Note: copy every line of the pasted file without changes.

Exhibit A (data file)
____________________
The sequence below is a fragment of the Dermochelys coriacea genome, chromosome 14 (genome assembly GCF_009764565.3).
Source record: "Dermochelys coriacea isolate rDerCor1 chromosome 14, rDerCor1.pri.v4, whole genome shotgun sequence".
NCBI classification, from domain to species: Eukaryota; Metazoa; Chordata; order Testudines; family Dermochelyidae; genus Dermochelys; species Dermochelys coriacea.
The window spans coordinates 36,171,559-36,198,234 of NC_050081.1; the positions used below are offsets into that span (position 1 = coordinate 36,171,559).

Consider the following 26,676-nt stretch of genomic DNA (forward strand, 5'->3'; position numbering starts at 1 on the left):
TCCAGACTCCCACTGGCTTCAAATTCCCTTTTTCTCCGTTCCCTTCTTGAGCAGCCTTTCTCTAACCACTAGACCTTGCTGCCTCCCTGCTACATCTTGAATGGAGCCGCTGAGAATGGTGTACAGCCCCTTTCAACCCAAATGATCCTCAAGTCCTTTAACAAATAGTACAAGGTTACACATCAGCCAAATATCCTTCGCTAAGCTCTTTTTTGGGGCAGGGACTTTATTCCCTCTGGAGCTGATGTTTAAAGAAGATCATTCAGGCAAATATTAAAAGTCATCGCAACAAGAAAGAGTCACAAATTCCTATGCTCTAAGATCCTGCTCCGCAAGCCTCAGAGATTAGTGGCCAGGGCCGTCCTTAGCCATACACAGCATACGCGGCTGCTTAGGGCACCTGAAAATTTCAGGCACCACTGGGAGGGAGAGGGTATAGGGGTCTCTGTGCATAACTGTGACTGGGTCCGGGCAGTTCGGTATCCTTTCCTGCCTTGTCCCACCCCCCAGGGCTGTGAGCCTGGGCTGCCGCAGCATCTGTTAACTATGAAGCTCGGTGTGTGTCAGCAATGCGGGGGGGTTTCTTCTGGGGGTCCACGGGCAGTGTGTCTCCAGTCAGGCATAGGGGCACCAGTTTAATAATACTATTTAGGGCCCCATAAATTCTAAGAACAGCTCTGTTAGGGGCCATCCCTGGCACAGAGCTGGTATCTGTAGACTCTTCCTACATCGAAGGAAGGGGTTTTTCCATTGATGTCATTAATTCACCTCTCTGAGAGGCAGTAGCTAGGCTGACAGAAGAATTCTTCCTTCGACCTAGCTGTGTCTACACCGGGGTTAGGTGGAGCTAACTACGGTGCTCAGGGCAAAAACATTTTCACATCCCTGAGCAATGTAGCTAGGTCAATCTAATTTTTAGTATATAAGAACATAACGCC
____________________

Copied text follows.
The sequence below is a fragment of the Dermochelys coriacea genome, chromosome 14 (genome assembly GCF_009764565.3).
Source record: "Dermochelys coriacea isolate rDerCor1 chromosome 14, rDerCor1.pri.v4, whole genome shotgun sequence".
NCBI classification, from domain to species: Eukaryota; Metazoa; Chordata; order Testudines; family Dermochelyidae; genus Dermochelys; species Dermochelys coriacea.
The window spans coordinates 36,171,559-36,198,234 of NC_050081.1; the positions used below are offsets into that span (position 1 = coordinate 36,171,559).

Consider the following 26,676-nt stretch of genomic DNA (forward strand, 5'->3'; position numbering starts at 1 on the left):
TCCAGACTCCCACTGGCTTCAAATTCCCTTTTTCTCCGTTCCCTTCTTGAGCAGCCTTTCTCTAACCACTAGACCTTGCTGCCTCCCTGCTACATCTTGAATGGAGCCGCTGAGAATGGTGTACAGCCCCTTTCAACCCAAATGATCCTCAAGTCCTTTAACAAATAGTACAAGGTTACACATCAGCCAAATATCCTTCGCTAAGCTCTTTTTTGGGGCAGGGACTTTATTCCCTCTGGAGCTGATGTTTAAAGAAGATCATTCAGGCAAATATTAAAAGTCATCGCAACAAGAAAGAGTCACAAATTCCTATGCTCTAAGATCCTGCTCCGCAAGCCTCAGAGATTAGTGGCCAGGGCCGTCCTTAGCCATACACAGCATACGCGGCTGCTTAGGGCACCTGAAAATTTCAGGCACCACTGGGAGGGAGAGGGTATAGGGGTCTCTGTGCATAACTGTGACTGGGTCCGGGCAGTTCGGTATCCTTTCCTGCCTTGTCCCACCCCCCAGGGCTGTGAGCCTGGGCTGCCGCAGCATCTGTTAACTATGAAGCTCGGTGTGTGTCAGCAATGCGGGGGGGTTTCTTCTGGGGGTCCACGGGCAGTGTGTCTCCAGTCAGGCATAGGGGCACCAGTTTAATAATACTATTTAGGGCCCCATAAATTCTAAGAACAGCTCTGTTAGGGGCCATCCCTGGCACAGAGCTGGTATCTGTAGACTCTTCCTACATCGAAGGAAGGGGTTTTTCCATTGATGTCATTAATTCACCTCTCTGAGAGGCAGTAGCTAGGCTGACAGAAGAATTCTTCCTTCGACCTAGCTGTGTCTACACCGGGGTTAGGTGGAGCTAACTACGGTGCTCAGGGCAAAAACATTTTCACATCCCTGAGCAATGTAGCTAGGTCAATCTAATTTTTAGTATATAAGAACATAACGCC